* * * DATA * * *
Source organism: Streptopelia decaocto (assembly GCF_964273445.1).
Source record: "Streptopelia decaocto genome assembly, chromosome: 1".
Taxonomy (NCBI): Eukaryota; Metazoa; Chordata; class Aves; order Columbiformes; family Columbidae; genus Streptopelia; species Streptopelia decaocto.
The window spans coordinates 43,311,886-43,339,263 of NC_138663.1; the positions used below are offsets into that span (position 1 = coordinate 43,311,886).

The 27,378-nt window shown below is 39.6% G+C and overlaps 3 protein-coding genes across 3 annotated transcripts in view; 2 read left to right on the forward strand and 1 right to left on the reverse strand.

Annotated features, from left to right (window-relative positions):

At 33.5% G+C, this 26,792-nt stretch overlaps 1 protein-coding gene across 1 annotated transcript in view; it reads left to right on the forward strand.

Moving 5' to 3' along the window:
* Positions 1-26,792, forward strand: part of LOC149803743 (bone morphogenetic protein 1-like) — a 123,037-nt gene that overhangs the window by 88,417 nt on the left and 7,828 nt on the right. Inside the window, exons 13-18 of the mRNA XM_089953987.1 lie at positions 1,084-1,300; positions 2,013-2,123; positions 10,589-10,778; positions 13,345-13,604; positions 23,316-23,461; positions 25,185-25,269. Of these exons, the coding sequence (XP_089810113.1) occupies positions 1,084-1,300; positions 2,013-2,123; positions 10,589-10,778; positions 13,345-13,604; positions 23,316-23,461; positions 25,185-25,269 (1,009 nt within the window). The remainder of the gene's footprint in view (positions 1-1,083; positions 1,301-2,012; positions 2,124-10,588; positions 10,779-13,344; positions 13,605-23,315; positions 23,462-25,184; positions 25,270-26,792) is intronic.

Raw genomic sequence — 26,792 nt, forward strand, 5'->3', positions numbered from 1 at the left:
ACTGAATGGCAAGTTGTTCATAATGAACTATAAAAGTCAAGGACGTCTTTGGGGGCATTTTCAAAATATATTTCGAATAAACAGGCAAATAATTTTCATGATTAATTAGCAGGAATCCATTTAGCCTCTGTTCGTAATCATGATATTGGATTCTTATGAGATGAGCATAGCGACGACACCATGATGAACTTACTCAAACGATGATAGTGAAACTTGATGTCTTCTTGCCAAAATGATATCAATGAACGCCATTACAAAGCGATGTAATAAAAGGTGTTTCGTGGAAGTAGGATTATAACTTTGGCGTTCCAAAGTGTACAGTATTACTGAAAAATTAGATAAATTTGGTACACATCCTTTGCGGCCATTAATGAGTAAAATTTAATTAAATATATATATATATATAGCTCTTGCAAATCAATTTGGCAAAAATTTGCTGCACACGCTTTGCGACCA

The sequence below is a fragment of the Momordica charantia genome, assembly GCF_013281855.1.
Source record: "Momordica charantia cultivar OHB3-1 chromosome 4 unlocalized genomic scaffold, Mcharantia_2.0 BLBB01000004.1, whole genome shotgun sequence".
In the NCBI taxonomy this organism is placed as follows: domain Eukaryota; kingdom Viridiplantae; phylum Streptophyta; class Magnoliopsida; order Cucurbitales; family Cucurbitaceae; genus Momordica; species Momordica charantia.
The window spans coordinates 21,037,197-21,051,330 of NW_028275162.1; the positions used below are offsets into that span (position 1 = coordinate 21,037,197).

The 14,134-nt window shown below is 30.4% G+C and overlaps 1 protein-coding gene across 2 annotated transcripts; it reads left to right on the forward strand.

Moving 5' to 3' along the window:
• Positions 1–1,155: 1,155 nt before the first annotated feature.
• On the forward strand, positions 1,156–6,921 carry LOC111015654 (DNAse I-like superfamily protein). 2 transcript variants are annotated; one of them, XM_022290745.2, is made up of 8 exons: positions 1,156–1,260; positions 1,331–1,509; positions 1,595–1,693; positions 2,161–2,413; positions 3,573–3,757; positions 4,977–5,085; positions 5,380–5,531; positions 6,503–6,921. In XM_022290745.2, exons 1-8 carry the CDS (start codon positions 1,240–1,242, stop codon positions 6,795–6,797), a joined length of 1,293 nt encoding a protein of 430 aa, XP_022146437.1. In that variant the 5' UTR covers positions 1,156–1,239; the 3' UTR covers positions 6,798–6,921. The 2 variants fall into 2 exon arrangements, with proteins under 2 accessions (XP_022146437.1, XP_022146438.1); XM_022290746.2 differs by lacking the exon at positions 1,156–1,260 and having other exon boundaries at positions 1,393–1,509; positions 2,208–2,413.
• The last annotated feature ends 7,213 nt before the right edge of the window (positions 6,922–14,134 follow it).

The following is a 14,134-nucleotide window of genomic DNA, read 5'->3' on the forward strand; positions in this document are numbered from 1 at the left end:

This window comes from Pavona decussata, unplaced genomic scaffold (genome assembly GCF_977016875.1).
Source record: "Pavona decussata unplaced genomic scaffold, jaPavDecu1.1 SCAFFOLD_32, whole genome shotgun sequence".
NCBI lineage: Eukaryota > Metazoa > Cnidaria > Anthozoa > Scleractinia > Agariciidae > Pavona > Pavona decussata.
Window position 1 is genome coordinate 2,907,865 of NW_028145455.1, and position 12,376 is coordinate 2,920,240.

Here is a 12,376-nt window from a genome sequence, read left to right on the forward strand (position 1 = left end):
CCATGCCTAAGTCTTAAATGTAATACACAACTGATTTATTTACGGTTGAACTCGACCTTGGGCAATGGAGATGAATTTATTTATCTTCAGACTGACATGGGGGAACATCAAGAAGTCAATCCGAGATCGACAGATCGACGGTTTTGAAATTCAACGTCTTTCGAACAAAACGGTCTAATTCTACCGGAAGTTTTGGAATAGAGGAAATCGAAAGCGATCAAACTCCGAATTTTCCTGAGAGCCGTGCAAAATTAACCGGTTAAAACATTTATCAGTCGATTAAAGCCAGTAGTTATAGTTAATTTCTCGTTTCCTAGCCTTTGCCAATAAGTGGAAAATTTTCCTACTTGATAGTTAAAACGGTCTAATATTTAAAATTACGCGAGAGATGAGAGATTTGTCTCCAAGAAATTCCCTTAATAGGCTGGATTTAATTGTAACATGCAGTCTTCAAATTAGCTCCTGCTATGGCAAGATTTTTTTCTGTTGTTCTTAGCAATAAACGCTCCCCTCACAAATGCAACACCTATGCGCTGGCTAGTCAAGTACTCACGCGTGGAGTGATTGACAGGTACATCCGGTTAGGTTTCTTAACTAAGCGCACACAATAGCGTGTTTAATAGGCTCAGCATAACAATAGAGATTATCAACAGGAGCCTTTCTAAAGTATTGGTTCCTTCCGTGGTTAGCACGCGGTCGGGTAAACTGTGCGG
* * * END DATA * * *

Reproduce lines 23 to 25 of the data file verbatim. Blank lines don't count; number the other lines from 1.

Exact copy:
Source record: "Pavona decussata unplaced genomic scaffold, jaPavDecu1.1 SCAFFOLD_32, whole genome shotgun sequence".
NCBI lineage: Eukaryota > Metazoa > Cnidaria > Anthozoa > Scleractinia > Agariciidae > Pavona > Pavona decussata.
Window position 1 is genome coordinate 2,907,865 of NW_028145455.1, and position 12,376 is coordinate 2,920,240.